Perhaps you say, “It will be a very short story.” Ah! It would be if you could write now. A little book might be the whole of your biography; but up there when your memory shall be enlarged, when your passion shall be purified, and your understanding clear, you will find that what was but a tract on earth will be a huge tome in heaven. You will tell a long story there of God’s sustaining, restraining, constraining grace. And I think that when you pause to let another tell his tale, and then another, and then another, you will at last, when you have been in heaven a thousand years, break out and exclaim, “O saints, I have something else to say.” Again they will tell their tales, and again you will interrupt them with “Oh, beloved, I have thought of another case of God’s delivering mercy.” And so you will go on, giving them themes for songs, finding them the material for the warp and woof of heavenly sonnets.
November 21, 2012 by
Categories: Articles | Evangelism
“I think it’s simple,” my dad said in one elders meeting, “I think we need to repent.”
For the past several years God had been growing a conviction in our hearts that our church did not have God’s heart for the lost around us. Though there were a few members that excelled in sharing their faith, our church as a whole wasn’t marked by the kind of evangelistic fervor we saw in the New Testament. We were struggling to find the right language to talk about this major change we felt God was calling us to as a church. Then we realized it was simple: we needed to repent.
Repentance is sometimes a term we can be afraid of because we wonder, “What if people think I don’t have it together?” But one of the theses Martin Luther famously nailed to the door in Wittenberg was this: “The Christian life is one of constant repentance.” We as Christians are in a continual state of repentance this side of heaven––turning away from our sin and turning toward Christ.
So for the last two years we’ve sought to turn away from passivity and turn squarely toward God’s commission to bring the gospel to those around us (Matthew 28). And by God’s grace, repentance is bearing fruit.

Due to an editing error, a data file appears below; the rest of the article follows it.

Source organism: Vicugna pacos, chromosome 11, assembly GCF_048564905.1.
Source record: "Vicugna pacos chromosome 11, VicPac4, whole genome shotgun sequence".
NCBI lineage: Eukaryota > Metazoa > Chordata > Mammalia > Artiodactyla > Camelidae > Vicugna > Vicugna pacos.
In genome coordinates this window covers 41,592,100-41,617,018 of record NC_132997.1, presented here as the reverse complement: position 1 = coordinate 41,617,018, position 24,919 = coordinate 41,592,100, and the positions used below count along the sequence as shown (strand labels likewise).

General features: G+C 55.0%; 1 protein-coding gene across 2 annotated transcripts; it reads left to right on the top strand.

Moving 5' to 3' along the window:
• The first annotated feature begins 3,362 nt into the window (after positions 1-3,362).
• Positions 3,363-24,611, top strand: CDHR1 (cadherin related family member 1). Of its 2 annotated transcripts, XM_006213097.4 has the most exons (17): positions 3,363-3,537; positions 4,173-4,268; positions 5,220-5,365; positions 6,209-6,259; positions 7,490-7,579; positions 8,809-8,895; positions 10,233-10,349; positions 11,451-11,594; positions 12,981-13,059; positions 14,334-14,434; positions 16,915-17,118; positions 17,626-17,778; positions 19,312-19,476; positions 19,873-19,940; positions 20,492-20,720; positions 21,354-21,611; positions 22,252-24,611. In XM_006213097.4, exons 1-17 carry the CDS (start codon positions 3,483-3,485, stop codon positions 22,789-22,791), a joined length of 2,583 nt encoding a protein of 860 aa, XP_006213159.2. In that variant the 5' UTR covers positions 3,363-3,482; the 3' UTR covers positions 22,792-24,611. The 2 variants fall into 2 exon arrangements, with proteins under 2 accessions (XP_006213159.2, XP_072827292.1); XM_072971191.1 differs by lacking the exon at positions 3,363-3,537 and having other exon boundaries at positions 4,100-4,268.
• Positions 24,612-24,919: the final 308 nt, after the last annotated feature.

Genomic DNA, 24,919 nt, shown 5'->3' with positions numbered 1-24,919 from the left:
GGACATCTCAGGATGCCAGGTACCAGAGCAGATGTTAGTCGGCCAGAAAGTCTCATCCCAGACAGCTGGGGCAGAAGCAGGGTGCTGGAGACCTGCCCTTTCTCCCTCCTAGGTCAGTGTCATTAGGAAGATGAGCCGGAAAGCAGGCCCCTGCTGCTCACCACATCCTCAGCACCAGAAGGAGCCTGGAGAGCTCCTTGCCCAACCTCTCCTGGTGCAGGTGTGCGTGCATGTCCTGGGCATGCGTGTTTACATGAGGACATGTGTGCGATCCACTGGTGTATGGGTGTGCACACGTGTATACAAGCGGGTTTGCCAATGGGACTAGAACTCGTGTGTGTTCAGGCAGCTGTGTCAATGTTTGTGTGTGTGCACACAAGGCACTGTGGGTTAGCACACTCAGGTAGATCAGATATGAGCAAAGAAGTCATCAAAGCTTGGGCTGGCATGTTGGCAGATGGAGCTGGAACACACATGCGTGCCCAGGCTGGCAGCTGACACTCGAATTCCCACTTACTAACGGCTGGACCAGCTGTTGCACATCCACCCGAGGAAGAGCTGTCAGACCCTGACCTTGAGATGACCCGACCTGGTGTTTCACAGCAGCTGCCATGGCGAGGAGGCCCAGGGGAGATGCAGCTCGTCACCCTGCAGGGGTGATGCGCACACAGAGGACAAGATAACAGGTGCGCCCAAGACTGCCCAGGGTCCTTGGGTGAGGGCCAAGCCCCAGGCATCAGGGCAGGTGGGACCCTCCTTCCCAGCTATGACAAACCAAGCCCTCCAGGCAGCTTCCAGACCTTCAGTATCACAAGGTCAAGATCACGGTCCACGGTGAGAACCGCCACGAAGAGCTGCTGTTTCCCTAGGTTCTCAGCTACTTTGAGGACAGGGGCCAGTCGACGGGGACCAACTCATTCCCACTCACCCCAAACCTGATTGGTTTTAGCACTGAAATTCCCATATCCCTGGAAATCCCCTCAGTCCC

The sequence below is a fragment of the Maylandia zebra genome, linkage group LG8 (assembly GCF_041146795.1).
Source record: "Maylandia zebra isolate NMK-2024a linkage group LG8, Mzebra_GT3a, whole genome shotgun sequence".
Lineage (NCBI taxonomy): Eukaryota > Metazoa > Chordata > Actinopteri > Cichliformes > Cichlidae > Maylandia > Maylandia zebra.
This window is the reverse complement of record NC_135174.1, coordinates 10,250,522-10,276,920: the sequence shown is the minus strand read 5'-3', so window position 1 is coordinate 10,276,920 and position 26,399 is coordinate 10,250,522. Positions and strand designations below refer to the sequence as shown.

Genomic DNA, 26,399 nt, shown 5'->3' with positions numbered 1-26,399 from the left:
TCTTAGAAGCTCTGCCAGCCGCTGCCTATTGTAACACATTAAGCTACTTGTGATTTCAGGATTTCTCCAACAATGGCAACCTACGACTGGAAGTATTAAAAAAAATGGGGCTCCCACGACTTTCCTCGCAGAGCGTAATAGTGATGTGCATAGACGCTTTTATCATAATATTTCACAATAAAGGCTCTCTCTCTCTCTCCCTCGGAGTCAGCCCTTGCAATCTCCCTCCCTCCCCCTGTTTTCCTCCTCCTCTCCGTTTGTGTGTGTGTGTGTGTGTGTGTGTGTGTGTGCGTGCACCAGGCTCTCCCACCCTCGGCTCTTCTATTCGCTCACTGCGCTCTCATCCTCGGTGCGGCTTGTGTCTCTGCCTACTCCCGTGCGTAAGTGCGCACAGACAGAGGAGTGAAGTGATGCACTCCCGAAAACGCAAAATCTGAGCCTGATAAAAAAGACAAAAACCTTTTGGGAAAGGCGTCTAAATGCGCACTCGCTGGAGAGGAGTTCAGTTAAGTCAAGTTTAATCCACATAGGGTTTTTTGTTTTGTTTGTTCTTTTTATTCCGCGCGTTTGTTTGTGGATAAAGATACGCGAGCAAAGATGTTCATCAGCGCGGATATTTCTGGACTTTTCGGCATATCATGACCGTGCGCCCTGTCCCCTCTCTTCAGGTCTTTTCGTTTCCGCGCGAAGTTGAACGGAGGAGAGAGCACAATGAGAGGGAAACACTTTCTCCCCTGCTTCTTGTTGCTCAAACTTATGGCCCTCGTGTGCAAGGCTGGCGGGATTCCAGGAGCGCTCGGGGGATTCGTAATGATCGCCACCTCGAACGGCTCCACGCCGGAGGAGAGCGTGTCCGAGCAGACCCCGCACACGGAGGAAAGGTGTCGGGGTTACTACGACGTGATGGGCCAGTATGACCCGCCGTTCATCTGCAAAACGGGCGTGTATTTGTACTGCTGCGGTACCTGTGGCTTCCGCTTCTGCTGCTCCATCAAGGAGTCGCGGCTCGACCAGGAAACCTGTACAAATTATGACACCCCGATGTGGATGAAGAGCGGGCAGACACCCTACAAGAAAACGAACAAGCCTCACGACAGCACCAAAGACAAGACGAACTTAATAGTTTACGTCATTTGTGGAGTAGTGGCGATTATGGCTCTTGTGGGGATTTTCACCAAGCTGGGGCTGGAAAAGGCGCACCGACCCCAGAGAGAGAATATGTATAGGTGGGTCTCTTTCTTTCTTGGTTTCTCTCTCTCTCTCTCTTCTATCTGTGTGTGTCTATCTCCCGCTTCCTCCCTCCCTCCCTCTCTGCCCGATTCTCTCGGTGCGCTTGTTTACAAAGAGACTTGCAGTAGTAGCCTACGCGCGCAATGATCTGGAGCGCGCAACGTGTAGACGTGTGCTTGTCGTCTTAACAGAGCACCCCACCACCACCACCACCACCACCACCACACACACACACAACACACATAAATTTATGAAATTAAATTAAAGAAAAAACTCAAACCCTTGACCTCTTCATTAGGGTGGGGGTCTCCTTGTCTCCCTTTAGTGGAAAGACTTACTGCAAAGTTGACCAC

It had been many years since anyone had been saved through our church’s direct ministry, so about a year ago I began praying: “God please just bring one person to Christ through our ministry here. Let our whole church see how amazing it is when someone goes from death to life.” I had no idea that while I prayed, God was already at work.
At that time, my mom had been building a friendship with a girl in her twenties. Slowly, this girl began to be more than an acquaintance and began to get a window into my parents’ life. One day, completely unprompted, she asked, “Can I go to church with you?” She began attending our church, but more than that, she began becoming part of our extended family. Eventually she was meeting with my wife for coffee and asking deep questions about the gospel and the Christian life. Then after many conversations and many family dinners, God saved her. A few months later she’s joined our church as a member.
But God didn’t stop there.
Also in our latest new members class was a young man in his twenties that got connected to our church through a college classmate. Despite living at least 40 minutes away from our church he started attending our singles meetings and Sunday gatherings. Many in our church befriended him and helped him better understand the gospel of Jesus and what it meant to be a Christian. Finally, he came to a place where he truly understood that he’d placed his faith in Christ and desired to be baptized.
A few months ago we sat down for pizza and he told me, “You know what held me back for a while? I got to this point where I really believed I understood the gospel and how to respond to it. But it just seemed too good to be true. It took me weeks to believe it.”
The gospel truly does seem too good to be true, and yet it is true. This changes everything.
Here are a few ways we see God at work in our church today in this area:
- My friends Larry and Marian started inviting soldiers over for lunch after church and this has grown into a ministry specifically serving military folks.
- My friend and fellow pastor Tom is inviting his neighbors to the small group meeting at his house.
- My friend Raoul has been inviting his neighbors over for a weekly Bible study for over a year.
- My friends Richard and Ingrid have been building a friendship with a wonderful single mom and her kids.
- My friend Jon mentors a boy from a low-income area and has invited his family to church.
- My friend Jath moved into a low-income area known for gang activity to reach out to folks there it would otherwise be difficult to reach.
- My friend Neil organized a coat drive for the school he teaches at, which is located in one of the poorest zip codes in the country and where nearly every student lives below the poverty line.
- All 800 students from this school received a sweatshirt this past year through the generosity of members of Cross of Grace Church. As a result, this has led to many opportunities to share the gospel.
So far we’ve not had hundreds come to faith in Christ, but we have had some, and we rejoice in this. We’re convinced this can’t be a quick fix. This has to be a change for the long haul.
All this has only been possible because of the gospel of Jesus Christ. We realized that our evangelism problem was really a gospel problem. But the good news is that the gospel makes true repentance possible. When we realize that, in Christ, we can’t make God do anything to love us more or love us less, it frees us to repent.
The gospel also propels us to change. Understanding how truly good the message about Jesus is turns us outward to share our lives and share this message. When we truly encounter the Savior, our heart grows with love for him, and when we love him, we love the mission of introducing others to him (Luke 8:38-39).